corporate memo stupidity

GM has sent out a memo telling employees to stop refering to the Chevrolet brand as “Chevy.”

From the Advertising Age Adages blog…

The note said:
“When you look at the most recognized brands throughout the world, such as Coke or Apple, for instance, one of the things they all focus on is the consistency of their branding … Why is this consistency so important? The more consistent a brand becomes, the more prominent and recognizable it is with the consumer.”
Adages is now preparing a return memo to inform GM that Coke is, in fact, shorthand for Coca-Cola.

I’m one of the world’s most ardent advocates for brand consistency. But I also know the heart of the brand resides with the consumers, not the company. If people buying your cars are calling them Chevys, you call them Chevys.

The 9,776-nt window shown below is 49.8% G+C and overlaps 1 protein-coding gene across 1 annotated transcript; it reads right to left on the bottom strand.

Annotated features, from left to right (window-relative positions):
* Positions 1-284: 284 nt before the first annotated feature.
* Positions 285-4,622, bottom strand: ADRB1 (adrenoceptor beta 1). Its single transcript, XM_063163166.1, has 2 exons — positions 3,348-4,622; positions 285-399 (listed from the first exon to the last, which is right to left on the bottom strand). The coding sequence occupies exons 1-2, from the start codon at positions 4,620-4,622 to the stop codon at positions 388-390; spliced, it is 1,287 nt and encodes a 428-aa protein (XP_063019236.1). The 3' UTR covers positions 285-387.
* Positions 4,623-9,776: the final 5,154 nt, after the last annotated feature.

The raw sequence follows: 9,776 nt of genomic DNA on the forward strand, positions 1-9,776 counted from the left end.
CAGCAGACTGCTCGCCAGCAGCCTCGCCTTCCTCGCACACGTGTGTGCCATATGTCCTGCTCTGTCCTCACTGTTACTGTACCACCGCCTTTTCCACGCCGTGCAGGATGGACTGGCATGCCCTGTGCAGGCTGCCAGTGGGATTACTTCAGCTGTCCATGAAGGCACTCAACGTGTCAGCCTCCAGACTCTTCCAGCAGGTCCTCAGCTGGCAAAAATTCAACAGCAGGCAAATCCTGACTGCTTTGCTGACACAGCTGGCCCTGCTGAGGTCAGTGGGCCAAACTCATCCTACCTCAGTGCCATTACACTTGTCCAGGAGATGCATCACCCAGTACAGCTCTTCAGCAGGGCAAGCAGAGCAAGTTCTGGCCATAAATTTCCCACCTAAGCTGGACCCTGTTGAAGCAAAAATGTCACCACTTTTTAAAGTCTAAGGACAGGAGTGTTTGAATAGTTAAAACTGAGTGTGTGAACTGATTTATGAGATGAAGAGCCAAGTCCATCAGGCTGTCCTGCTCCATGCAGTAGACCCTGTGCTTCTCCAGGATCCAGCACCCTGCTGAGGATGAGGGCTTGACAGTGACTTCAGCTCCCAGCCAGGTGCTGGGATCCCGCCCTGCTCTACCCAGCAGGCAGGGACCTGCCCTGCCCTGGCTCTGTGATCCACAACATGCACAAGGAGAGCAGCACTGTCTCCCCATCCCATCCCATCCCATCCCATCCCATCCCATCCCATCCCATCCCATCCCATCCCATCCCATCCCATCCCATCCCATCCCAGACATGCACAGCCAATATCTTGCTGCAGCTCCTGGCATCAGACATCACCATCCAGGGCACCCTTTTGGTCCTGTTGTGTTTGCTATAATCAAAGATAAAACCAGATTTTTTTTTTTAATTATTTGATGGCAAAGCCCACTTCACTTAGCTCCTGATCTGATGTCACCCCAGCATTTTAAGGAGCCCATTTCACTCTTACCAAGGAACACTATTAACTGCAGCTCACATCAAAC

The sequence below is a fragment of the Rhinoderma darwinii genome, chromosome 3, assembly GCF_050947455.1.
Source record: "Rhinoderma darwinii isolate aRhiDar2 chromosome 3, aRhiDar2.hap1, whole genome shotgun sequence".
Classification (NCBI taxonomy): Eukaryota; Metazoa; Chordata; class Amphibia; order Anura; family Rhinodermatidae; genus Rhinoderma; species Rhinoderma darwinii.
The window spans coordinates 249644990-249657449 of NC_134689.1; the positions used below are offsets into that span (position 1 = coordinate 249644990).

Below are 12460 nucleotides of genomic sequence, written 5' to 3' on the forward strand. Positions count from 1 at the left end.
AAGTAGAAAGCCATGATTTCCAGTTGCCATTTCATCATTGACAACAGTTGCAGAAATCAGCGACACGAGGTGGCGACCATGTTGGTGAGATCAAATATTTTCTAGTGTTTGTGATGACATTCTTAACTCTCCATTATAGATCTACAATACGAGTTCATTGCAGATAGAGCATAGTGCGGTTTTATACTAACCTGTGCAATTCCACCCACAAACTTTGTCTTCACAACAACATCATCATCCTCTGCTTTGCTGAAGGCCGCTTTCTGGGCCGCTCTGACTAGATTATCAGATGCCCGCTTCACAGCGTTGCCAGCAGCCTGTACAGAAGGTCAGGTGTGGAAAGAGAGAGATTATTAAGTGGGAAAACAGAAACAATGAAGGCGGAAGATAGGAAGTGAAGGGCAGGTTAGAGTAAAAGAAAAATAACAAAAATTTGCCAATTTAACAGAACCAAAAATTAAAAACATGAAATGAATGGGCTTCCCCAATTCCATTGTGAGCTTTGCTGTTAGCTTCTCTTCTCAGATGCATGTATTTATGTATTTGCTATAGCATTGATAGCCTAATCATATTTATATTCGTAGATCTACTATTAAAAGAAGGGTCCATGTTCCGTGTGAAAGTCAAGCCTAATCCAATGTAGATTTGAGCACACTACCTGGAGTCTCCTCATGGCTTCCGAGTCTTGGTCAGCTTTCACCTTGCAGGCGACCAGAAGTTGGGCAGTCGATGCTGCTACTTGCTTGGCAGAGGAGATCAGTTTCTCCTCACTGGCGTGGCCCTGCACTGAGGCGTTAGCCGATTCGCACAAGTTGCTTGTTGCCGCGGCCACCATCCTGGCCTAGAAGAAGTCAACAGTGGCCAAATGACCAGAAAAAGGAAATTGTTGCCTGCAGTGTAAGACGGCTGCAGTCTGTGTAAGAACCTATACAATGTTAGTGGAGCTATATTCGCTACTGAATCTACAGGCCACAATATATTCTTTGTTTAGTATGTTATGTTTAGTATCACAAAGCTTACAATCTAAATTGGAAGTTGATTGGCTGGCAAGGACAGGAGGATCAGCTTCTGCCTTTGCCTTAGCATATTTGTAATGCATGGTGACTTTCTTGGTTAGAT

Jetpacks thinks the memo is a stunt. He may be right. But if it’s real, GM has more pressing brand issues to deal with rather than trying to retrain 100 years of consumer behavior. And if it is a stunt, it’s a dumb one.

Corporate is charging staffers 25 cents for each time they use the word Chevy. I wonder who pays everytime chevy.com redirects to the main site?

And what happens if Chevy Chase walks into GM headquarters? Something like this?

UPDATE: Chevy clarifies their “poorly worded memo”

Chris Houchens is a marketing raconteur & writer. Connect with him on Twitter or Facebook.

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2 comments on “corporate memo stupidity
  1. Just read and saw a picture where in Mexico, the Chevrolet brand automobile (can we still call them cars?) is actually plated “Chevy.”